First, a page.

Reflecting on G4L15

If I learned anything at the Games for Learning Summit…it is that there are entertainment game developers and organizations with a vested interest in education who want to find some way of engaging in this space. It is also important to have educators immersed in these discussions as well as development. If you think that this is not worth exploring consider this…

Educational Gaming 2015 = Britney Spear’s Dance Beat (2002)

I should know. I owned, played and beat that game…because in 2002, dancing via controller was a thing. (Yes, I am admitting this in public)

Our kids deserve so much more than this.

One more thing…to the teachers that say that games are not for learning and continue to bar such amazing experiences like Minecraft, I challenge you to spend one day with me, my son and any device.

Game on!

 

Privacy, Trust and Voice

Privacy, Trust and Voice

For the past few hours, I’ve thought, rethought, written and erased…over and over again. In between going back and forth, I got to experience the vile realities of twitter trolls…people creating accounts for the sole purpose of saying the most unreal, racist, sexist, body shaming…things to me. Clearly, speaking out against the “media interpretation” of awesome teaching ruffled some feathers.

And yet, I am still stuck at…

How do I best convey why #IWishmyteacherknew is not just a “bad thing” but a “Oh heck no” thing….

First let me say that I am an advocate for student voice. I believe wholeheartedly in not just hearing from kids but fully including them in the education process. I have also called out the educational community, on a number of occasions, about equity, community and decision making with students and families of poverty.

So, naturally I was intrigued by this campaign as the example that I saw was mild. It was the child wishing for friends. I shared it and then I read the article…many articles. I was mortified because those shares were not just “students sharing their thoughts”….those shares were “students sharing personal family experiences”.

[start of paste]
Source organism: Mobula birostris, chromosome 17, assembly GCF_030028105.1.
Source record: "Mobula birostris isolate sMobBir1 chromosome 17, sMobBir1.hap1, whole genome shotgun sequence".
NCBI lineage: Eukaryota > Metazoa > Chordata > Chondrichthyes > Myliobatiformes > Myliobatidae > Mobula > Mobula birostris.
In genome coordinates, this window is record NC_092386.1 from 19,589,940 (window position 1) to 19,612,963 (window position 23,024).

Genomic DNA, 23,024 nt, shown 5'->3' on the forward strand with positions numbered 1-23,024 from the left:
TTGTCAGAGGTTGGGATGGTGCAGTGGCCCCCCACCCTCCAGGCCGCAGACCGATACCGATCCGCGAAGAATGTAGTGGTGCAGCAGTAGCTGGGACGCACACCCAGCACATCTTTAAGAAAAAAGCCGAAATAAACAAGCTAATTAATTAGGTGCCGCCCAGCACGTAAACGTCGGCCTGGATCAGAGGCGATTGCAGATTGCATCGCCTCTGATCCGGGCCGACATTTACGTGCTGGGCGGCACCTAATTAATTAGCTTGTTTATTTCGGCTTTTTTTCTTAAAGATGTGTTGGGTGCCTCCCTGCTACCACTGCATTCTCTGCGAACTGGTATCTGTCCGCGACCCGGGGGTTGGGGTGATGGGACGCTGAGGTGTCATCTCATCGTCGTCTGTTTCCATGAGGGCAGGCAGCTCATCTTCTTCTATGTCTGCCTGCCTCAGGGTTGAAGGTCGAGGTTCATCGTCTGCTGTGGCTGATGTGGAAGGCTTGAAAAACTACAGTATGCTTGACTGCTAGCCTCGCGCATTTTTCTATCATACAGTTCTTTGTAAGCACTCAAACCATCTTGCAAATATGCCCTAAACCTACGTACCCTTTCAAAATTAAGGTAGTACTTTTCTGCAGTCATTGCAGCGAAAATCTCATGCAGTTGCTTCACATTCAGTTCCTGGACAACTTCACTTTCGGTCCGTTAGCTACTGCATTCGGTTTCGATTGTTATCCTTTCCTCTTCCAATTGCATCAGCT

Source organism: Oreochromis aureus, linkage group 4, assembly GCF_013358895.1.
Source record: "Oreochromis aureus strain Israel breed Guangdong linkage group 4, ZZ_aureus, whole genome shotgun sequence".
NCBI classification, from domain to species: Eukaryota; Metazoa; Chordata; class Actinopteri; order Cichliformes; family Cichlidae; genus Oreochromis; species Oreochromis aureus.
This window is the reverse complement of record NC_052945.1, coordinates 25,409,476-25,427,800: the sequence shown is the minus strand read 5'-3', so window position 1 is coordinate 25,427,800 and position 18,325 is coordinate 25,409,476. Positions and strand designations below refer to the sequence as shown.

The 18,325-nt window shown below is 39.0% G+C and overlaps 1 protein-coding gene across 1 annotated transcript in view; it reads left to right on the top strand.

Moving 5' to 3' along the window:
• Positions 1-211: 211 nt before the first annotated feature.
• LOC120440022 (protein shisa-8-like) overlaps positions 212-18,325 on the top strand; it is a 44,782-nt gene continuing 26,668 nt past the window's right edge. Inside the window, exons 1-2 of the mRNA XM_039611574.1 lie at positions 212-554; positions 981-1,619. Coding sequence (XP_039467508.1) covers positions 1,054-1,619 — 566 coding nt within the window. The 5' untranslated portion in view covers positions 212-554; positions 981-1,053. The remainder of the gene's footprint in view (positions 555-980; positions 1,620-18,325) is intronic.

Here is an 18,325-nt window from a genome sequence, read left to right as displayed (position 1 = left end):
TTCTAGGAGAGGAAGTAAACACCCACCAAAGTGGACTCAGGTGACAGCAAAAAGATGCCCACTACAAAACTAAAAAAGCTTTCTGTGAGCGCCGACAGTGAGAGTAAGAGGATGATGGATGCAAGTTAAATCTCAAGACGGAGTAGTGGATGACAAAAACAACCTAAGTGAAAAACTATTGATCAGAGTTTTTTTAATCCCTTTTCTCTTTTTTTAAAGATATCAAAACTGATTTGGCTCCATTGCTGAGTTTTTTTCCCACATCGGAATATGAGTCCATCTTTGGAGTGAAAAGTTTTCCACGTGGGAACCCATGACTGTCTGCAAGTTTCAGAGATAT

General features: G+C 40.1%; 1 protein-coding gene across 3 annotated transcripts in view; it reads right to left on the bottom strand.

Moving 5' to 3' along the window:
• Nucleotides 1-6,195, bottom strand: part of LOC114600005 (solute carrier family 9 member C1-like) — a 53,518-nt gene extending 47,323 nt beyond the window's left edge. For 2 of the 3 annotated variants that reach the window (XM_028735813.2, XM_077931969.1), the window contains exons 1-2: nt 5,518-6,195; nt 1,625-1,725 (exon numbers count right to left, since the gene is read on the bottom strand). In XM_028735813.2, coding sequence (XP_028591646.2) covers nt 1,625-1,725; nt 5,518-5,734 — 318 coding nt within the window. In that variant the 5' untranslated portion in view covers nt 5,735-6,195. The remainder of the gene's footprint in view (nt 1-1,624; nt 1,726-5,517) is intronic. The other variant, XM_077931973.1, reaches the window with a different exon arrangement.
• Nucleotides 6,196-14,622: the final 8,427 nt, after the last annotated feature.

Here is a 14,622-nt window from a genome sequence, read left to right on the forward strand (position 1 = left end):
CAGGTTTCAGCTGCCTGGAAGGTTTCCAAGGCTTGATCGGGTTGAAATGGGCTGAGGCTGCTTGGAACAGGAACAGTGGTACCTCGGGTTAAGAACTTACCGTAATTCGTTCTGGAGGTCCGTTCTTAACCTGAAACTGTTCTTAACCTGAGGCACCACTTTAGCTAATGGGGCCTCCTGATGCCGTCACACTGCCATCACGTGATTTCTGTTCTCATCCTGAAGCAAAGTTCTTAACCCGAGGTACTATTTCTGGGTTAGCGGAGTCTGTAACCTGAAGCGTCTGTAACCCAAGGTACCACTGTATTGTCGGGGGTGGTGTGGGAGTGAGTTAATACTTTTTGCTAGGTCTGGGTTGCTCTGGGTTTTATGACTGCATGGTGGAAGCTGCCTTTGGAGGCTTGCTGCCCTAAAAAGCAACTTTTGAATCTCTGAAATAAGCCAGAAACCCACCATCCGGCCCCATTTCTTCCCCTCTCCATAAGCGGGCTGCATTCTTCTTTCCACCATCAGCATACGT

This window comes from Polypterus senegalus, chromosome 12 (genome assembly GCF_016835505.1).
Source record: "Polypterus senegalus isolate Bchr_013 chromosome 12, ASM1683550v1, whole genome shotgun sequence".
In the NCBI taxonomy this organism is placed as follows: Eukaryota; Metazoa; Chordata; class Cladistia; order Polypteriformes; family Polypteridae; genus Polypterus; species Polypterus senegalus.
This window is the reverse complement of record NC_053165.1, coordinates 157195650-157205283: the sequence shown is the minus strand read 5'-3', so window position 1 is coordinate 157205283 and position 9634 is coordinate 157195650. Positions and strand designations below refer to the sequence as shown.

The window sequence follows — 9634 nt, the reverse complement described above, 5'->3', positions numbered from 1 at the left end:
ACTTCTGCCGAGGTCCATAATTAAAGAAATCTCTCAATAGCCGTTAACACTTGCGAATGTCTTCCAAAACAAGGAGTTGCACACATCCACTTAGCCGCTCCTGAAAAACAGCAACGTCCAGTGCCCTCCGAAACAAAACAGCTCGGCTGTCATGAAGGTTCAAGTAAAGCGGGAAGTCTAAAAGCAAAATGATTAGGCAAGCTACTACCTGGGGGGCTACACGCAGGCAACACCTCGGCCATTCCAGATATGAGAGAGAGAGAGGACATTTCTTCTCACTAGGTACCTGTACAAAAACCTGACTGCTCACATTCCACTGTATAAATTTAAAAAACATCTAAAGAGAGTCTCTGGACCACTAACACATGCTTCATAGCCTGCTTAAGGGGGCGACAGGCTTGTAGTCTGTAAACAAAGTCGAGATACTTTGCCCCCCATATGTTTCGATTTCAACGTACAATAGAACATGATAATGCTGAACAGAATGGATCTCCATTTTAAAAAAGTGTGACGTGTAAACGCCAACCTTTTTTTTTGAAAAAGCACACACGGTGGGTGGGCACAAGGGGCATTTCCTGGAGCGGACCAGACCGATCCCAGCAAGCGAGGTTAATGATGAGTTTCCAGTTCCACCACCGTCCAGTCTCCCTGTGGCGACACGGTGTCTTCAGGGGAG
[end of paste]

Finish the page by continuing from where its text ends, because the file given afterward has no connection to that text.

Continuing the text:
In the age of social media, this is NOT good…not at all.

You see…aside from this teacher, and the colorful index cards of notes that she tweeted, there are families who are also connected…families who have children in her class…in the community…families who have facebook, twitter…the evening news.

No family should have to hear that what their child was feeling and shared with their teacher was posted to social media while watching the news. Talk about being blindsided…

Now, before you go all, “She had to have had permission” on me…

Let me be clear in saying that this teacher was asked on multiple occasions about permissions and the only permission that she seemed to have had was from the kids. They are 8 and 9 years old….sharing personal FAMILY details. If those thoughts were shared without parental consent, this is a problem…a Big one!!

I even consulted with my sister who is blind on this issue and I asked what she would do if she saw that my nephew wrote to his teacher about issues that should have been discussed with her but were instead shared online. Let’s just say that if that happened, a visit to the school and superintendent would have been in order.

There are quite a few who demand that this teacher was “brave” in selflessly sharing the voices of her students. No…the bravery was in the kids who wrote them. I personally find it quite exploitive that following the viral state of her shares…were tweets to give to her donors choose projects. That’s not brave. That is called pushing an agenda. Those tweets were auto tweeted to anyone that used that hashtag…same verbiage…even to me.

In addition…I need to alert the greater world that…

THIS TEACHER WAS NOT THE FIRST TO DISCOVER AND SHARE THE EXISTENCE OF POVERTY.

Newsflash: Millions of children in this country live through extreme poverty or unreal living situations. As a matter of fact, if you extend this prompt across the nation…you may even hear stories about…

  • Homelessness
  • Abuse
  • Divorce
  • Neglect
  • Drugs/Alcohol
  • Depression (as a matter of fact, a teacher actually shared a student saying that they had depression via this hashtag)
  • Starvation
  • Lack of guidance
  • Struggle
  • Worry/Concern
  • Lack of resources/supplies